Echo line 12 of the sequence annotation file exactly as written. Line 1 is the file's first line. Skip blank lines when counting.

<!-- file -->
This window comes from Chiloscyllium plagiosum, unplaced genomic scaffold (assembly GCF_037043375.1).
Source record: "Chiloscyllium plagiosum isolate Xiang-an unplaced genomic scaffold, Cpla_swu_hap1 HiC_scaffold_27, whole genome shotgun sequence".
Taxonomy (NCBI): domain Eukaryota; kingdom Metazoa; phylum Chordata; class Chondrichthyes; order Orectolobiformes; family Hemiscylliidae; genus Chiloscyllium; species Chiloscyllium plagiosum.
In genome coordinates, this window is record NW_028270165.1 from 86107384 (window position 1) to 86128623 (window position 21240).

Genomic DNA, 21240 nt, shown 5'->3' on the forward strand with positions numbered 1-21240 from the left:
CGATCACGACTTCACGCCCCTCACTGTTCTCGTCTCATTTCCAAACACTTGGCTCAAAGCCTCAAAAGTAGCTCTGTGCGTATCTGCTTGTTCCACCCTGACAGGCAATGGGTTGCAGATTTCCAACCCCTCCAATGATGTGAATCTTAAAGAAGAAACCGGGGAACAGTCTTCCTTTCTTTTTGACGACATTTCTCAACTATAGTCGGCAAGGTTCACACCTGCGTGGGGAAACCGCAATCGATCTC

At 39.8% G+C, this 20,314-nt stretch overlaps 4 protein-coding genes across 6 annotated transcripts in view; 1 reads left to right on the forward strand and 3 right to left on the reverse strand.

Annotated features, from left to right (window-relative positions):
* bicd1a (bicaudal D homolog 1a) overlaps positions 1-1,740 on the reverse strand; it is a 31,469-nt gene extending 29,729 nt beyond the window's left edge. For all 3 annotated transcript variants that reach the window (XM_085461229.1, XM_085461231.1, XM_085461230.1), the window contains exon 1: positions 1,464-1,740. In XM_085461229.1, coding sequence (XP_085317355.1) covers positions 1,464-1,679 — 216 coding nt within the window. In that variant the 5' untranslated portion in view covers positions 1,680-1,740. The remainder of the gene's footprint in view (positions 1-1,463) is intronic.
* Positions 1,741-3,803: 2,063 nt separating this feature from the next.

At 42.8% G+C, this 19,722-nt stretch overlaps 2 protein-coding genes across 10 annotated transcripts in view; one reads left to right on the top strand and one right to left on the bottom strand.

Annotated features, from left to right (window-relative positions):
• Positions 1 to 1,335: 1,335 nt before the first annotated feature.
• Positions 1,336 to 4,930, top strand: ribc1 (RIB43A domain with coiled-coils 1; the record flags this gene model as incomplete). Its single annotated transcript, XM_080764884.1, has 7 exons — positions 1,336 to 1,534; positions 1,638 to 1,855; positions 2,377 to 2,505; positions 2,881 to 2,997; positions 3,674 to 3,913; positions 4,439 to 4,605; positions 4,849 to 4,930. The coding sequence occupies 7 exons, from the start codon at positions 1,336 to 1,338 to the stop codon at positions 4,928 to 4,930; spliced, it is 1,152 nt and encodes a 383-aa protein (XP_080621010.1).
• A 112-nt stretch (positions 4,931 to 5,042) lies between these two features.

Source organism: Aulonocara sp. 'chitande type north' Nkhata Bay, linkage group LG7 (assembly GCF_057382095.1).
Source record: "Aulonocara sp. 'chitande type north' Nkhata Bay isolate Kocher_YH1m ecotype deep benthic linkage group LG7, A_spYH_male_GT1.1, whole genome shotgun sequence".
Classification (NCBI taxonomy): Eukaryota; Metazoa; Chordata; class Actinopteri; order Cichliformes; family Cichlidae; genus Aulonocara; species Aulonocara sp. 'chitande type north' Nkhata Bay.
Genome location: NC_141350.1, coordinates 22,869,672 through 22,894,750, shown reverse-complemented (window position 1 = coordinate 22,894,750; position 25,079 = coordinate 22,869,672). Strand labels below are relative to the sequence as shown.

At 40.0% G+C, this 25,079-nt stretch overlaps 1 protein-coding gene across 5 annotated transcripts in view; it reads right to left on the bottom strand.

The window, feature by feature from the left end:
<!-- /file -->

Annotated features, from left to right (window-relative positions):